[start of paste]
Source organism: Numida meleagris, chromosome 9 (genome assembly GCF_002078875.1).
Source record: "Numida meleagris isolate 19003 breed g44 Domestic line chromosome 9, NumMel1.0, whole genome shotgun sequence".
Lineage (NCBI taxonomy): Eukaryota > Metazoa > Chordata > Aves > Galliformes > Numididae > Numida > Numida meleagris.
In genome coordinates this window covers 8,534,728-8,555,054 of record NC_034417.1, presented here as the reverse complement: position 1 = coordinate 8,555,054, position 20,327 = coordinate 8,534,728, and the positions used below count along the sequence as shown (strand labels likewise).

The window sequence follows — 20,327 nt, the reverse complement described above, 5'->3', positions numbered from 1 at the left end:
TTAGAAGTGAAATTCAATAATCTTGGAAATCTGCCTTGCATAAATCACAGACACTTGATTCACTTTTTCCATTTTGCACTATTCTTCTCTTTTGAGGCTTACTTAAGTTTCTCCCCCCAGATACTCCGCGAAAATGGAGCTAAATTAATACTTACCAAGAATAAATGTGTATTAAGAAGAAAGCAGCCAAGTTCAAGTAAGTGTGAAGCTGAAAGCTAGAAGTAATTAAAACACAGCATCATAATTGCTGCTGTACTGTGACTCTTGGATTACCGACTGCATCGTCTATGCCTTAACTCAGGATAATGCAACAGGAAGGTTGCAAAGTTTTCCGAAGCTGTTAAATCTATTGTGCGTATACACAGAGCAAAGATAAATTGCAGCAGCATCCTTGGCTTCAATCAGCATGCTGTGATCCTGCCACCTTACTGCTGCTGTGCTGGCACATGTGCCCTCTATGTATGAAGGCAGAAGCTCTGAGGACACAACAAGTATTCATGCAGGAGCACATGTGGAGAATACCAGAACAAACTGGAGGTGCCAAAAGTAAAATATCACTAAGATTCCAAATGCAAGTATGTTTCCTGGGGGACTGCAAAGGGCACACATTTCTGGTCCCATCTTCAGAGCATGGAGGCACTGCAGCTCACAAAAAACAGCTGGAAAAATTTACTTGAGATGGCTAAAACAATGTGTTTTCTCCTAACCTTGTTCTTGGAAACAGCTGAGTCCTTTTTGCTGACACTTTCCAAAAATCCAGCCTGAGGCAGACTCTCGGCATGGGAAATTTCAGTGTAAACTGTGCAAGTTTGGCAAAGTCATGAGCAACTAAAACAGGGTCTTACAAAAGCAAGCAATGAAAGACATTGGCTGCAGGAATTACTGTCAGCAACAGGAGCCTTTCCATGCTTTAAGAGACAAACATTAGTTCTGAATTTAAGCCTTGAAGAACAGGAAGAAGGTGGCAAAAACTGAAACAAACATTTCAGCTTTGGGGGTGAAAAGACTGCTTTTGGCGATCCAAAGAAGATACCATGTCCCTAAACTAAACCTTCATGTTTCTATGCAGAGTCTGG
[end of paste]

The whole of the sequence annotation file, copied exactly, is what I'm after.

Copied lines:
Source organism: Numida meleagris, chromosome 9 (genome assembly GCF_002078875.1).
Source record: "Numida meleagris isolate 19003 breed g44 Domestic line chromosome 9, NumMel1.0, whole genome shotgun sequence".
Lineage (NCBI taxonomy): Eukaryota > Metazoa > Chordata > Aves > Galliformes > Numididae > Numida > Numida meleagris.
In genome coordinates this window covers 8,534,728-8,555,054 of record NC_034417.1, presented here as the reverse complement: position 1 = coordinate 8,555,054, position 20,327 = coordinate 8,534,728, and the positions used below count along the sequence as shown (strand labels likewise).

The window sequence follows — 20,327 nt, the reverse complement described above, 5'->3', positions numbered from 1 at the left end:
TTAGAAGTGAAATTCAATAATCTTGGAAATCTGCCTTGCATAAATCACAGACACTTGATTCACTTTTTCCATTTTGCACTATTCTTCTCTTTTGAGGCTTACTTAAGTTTCTCCCCCCAGATACTCCGCGAAAATGGAGCTAAATTAATACTTACCAAGAATAAATGTGTATTAAGAAGAAAGCAGCCAAGTTCAAGTAAGTGTGAAGCTGAAAGCTAGAAGTAATTAAAACACAGCATCATAATTGCTGCTGTACTGTGACTCTTGGATTACCGACTGCATCGTCTATGCCTTAACTCAGGATAATGCAACAGGAAGGTTGCAAAGTTTTCCGAAGCTGTTAAATCTATTGTGCGTATACACAGAGCAAAGATAAATTGCAGCAGCATCCTTGGCTTCAATCAGCATGCTGTGATCCTGCCACCTTACTGCTGCTGTGCTGGCACATGTGCCCTCTATGTATGAAGGCAGAAGCTCTGAGGACACAACAAGTATTCATGCAGGAGCACATGTGGAGAATACCAGAACAAACTGGAGGTGCCAAAAGTAAAATATCACTAAGATTCCAAATGCAAGTATGTTTCCTGGGGGACTGCAAAGGGCACACATTTCTGGTCCCATCTTCAGAGCATGGAGGCACTGCAGCTCACAAAAAACAGCTGGAAAAATTTACTTGAGATGGCTAAAACAATGTGTTTTCTCCTAACCTTGTTCTTGGAAACAGCTGAGTCCTTTTTGCTGACACTTTCCAAAAATCCAGCCTGAGGCAGACTCTCGGCATGGGAAATTTCAGTGTAAACTGTGCAAGTTTGGCAAAGTCATGAGCAACTAAAACAGGGTCTTACAAAAGCAAGCAATGAAAGACATTGGCTGCAGGAATTACTGTCAGCAACAGGAGCCTTTCCATGCTTTAAGAGACAAACATTAGTTCTGAATTTAAGCCTTGAAGAACAGGAAGAAGGTGGCAAAAACTGAAACAAACATTTCAGCTTTGGGGGTGAAAAGACTGCTTTTGGCGATCCAAAGAAGATACCATGTCCCTAAACTAAACCTTCATGTTTCTATGCAGAGTCTGG